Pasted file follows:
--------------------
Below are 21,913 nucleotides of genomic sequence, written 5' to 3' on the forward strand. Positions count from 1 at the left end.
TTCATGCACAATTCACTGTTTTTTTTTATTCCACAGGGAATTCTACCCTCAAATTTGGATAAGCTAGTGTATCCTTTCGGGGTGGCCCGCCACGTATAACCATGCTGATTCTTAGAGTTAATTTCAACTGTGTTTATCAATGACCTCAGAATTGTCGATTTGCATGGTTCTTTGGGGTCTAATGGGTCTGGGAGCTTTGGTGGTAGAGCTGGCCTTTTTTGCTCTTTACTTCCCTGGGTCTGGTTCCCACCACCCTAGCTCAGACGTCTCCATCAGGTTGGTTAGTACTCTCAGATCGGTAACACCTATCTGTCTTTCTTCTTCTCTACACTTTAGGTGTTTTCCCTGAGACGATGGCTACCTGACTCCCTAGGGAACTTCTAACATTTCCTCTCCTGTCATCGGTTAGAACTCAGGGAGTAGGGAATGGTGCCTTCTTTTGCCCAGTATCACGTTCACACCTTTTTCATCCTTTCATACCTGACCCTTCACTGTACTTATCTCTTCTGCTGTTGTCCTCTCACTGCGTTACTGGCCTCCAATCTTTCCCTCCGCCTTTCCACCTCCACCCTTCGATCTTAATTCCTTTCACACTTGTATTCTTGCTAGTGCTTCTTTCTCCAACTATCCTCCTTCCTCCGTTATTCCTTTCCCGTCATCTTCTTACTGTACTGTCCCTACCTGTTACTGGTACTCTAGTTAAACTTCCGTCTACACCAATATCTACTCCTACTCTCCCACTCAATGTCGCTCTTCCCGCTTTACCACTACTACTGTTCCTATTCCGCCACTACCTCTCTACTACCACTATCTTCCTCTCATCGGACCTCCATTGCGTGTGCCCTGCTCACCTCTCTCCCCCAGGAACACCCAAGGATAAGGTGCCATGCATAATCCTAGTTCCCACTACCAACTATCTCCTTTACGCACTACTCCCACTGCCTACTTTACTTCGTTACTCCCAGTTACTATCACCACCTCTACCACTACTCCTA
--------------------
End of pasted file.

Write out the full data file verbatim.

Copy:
Below are 21,913 nucleotides of genomic sequence, written 5' to 3' on the forward strand. Positions count from 1 at the left end.
TTCATGCACAATTCACTGTTTTTTTTTATTCCACAGGGAATTCTACCCTCAAATTTGGATAAGCTAGTGTATCCTTTCGGGGTGGCCCGCCACGTATAACCATGCTGATTCTTAGAGTTAATTTCAACTGTGTTTATCAATGACCTCAGAATTGTCGATTTGCATGGTTCTTTGGGGTCTAATGGGTCTGGGAGCTTTGGTGGTAGAGCTGGCCTTTTTTGCTCTTTACTTCCCTGGGTCTGGTTCCCACCACCCTAGCTCAGACGTCTCCATCAGGTTGGTTAGTACTCTCAGATCGGTAACACCTATCTGTCTTTCTTCTTCTCTACACTTTAGGTGTTTTCCCTGAGACGATGGCTACCTGACTCCCTAGGGAACTTCTAACATTTCCTCTCCTGTCATCGGTTAGAACTCAGGGAGTAGGGAATGGTGCCTTCTTTTGCCCAGTATCACGTTCACACCTTTTTCATCCTTTCATACCTGACCCTTCACTGTACTTATCTCTTCTGCTGTTGTCCTCTCACTGCGTTACTGGCCTCCAATCTTTCCCTCCGCCTTTCCACCTCCACCCTTCGATCTTAATTCCTTTCACACTTGTATTCTTGCTAGTGCTTCTTTCTCCAACTATCCTCCTTCCTCCGTTATTCCTTTCCCGTCATCTTCTTACTGTACTGTCCCTACCTGTTACTGGTACTCTAGTTAAACTTCCGTCTACACCAATATCTACTCCTACTCTCCCACTCAATGTCGCTCTTCCCGCTTTACCACTACTACTGTTCCTATTCCGCCACTACCTCTCTACTACCACTATCTTCCTCTCATCGGACCTCCATTGCGTGTGCCCTGCTCACCTCTCTCCCCCAGGAACACCCAAGGATAAGGTGCCATGCATAATCCTAGTTCCCACTACCAACTATCTCCTTTACGCACTACTCCCACTGCCTACTTTACTTCGTTACTCCCAGTTACTATCACCACCTCTACCACTACTCCTA